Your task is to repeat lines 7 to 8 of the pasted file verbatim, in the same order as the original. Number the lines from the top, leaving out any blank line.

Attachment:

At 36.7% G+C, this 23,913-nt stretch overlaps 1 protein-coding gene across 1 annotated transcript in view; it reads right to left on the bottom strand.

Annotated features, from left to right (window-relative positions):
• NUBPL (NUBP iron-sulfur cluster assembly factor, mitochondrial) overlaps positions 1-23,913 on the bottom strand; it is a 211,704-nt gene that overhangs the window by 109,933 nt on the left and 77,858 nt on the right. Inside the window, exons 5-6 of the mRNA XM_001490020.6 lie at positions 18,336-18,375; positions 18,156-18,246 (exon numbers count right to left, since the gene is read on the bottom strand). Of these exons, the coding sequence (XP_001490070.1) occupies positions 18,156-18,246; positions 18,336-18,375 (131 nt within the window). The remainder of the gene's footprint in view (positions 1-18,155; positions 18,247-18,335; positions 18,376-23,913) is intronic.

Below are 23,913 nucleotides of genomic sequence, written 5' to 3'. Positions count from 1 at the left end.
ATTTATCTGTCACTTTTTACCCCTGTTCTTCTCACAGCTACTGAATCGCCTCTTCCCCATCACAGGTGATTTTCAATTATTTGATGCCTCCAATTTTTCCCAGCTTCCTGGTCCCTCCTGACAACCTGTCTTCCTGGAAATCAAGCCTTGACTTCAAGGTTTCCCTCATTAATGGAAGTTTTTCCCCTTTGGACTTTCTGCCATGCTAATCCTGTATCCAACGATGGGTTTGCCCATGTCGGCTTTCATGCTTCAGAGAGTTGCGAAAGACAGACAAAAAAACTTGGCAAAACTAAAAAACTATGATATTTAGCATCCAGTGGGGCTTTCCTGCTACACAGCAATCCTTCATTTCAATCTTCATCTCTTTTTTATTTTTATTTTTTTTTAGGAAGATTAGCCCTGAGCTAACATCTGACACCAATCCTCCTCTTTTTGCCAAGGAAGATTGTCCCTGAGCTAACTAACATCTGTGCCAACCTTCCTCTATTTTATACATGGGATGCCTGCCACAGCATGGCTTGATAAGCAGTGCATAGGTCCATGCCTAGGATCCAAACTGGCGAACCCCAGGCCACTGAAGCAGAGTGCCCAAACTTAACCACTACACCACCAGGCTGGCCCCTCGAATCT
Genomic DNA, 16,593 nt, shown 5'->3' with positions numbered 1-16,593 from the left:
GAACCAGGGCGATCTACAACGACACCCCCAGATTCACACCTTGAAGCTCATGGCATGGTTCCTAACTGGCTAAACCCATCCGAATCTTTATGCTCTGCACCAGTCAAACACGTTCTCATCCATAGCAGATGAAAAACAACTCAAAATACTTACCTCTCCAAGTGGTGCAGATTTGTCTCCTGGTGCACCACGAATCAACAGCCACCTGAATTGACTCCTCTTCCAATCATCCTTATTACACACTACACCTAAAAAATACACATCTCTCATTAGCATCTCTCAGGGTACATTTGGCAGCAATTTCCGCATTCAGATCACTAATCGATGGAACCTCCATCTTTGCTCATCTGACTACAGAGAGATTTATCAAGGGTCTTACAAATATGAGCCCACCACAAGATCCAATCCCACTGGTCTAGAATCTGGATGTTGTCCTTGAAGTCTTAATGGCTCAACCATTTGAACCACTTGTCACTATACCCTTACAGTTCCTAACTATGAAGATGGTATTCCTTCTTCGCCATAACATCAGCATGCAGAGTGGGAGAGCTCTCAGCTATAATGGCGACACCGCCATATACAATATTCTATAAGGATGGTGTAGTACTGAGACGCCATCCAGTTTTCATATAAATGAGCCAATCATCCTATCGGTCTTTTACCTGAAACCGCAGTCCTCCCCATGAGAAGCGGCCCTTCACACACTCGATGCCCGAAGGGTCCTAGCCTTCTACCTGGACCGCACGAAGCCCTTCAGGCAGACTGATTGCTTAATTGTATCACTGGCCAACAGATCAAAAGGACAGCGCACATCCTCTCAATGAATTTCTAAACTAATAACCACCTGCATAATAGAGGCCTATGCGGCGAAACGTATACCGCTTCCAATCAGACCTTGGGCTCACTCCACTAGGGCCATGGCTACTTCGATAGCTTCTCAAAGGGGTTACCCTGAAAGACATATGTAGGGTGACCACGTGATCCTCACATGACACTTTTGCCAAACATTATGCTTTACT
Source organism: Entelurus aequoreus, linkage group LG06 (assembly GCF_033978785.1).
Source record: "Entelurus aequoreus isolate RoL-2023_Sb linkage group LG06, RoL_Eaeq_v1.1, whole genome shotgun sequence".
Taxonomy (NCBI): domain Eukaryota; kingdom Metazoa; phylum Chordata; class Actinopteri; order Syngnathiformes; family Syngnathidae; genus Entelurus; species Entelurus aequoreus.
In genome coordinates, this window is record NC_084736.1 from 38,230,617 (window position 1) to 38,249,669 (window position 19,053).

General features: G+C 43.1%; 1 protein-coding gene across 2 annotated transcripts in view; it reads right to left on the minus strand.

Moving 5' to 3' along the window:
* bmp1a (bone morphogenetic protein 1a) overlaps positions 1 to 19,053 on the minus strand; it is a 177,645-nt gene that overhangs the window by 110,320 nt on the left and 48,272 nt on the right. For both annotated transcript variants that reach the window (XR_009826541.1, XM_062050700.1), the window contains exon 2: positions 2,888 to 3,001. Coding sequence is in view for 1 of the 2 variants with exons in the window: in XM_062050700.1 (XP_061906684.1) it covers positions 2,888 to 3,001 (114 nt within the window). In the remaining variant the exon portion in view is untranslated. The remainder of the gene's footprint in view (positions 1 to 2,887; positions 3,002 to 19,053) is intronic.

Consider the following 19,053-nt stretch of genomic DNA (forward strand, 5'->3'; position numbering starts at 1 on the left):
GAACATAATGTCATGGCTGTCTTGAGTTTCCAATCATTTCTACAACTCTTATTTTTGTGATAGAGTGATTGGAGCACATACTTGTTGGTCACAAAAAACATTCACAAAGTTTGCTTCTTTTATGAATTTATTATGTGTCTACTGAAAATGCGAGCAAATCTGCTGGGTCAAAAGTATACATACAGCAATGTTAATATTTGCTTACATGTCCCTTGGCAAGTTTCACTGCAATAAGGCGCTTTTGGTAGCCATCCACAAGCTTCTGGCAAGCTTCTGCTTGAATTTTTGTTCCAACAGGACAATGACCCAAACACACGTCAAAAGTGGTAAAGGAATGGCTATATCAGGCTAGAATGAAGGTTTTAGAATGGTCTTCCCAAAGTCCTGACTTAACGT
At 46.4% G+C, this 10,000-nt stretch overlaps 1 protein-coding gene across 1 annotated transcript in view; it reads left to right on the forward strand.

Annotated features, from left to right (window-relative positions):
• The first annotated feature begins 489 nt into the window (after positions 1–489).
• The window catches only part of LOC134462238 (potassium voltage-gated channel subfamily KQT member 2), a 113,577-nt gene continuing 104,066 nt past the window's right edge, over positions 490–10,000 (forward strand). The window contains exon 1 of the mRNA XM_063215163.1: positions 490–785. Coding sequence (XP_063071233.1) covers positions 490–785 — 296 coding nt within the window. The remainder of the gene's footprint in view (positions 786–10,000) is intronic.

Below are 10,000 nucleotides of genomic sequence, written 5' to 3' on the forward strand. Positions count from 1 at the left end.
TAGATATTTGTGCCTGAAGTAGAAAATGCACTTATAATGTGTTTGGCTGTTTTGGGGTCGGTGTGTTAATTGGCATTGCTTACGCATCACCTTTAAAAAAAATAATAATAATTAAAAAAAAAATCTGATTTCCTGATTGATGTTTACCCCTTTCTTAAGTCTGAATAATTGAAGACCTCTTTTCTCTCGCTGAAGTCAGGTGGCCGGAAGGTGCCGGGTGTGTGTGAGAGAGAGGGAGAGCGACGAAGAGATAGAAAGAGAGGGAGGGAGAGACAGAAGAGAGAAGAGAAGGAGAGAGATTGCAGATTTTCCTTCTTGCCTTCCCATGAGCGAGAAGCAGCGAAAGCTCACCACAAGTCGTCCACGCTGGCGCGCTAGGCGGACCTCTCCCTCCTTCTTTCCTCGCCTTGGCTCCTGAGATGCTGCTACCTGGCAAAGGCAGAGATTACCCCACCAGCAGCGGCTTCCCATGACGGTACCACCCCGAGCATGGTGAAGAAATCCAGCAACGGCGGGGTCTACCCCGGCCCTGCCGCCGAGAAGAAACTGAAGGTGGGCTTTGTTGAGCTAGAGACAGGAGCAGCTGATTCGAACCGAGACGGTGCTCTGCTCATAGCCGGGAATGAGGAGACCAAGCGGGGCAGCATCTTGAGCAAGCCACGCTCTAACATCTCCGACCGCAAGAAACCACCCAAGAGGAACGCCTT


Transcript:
GAACCAGGGCGATCTACAACGACACCCCCAGATTCACACCTTGAAGCTCATGGCATGGTTCCTAACTGGCTAAACCCATCCGAATCTTTATGCTCTGCACCAGTCAAACACGTTCTCATCCATAGCAGATGAAAAACAACTCAAAATACTTACCTCTCCAAGTGGTGCAGATTTGTCTCCTGGTGCACCACGAATCAACAGCCACCTGAATTGACTCCTCTTCCAATCATCCTTATTACACACTACACCTAAAAAATACACATCTCTCATTAGCATCTCTCAGGGTACATTTGGCAGCAATTTCCGCATTCAGATCACTAATCGATGGAACCTCCATCTTTGCTCATCTGACTACAGAGAGATTTATCAAGGGTCTTACAAATATGAGCCCACCACAAGATCCAATCCCACTGGTCTAGAATCTGGATGTTGTCCTTGAAGTCTTAATGGCTCAACCATTTGAACCACTTGTCACTATACCCTTACAGTTCCTAACTATGAAGATGGTATTCCTTCTTCGCCATAACATCAGCATGCAGAGTGGGAGAGCTCTCAGCTATAATGGCGACACCGCCATATACAATATTCTATAAGGATGGTGTAGTACTGAGACGCCATCCAGTTTTCATATAAATGAGCCAATCATCCTATCGGTCTTTTACCTGAAACCGCAGTCCTCCCCATGAGAAGCGGCCCTTCACACACTCGATGCCCGAAGGGTCCTAGCCTTCTACCTGGACCGCACGAAGCCCTTCAGGCAGACTGATTGCTTAATTGTATCACTGGCCAACAGATCAAAAGGACAGCGCACATCCTCTCAATGAATTTCTAAACTAATAACCACCTGCATAATAGAGGCCTATGCGGCGAAACGTATACCGCTTCCAATCAGACCTTGGGCTCACTCCACTAGGGCCATGGCTACTTCGATAGCTTCTCAAAGGGGTTACCCTGAAAGACATATGTAGGGTGACCACGTGATCCTCACATGACACTTTTGCCAAACATTATGCTTTACT
Source organism: Entelurus aequoreus, linkage group LG06 (assembly GCF_033978785.1).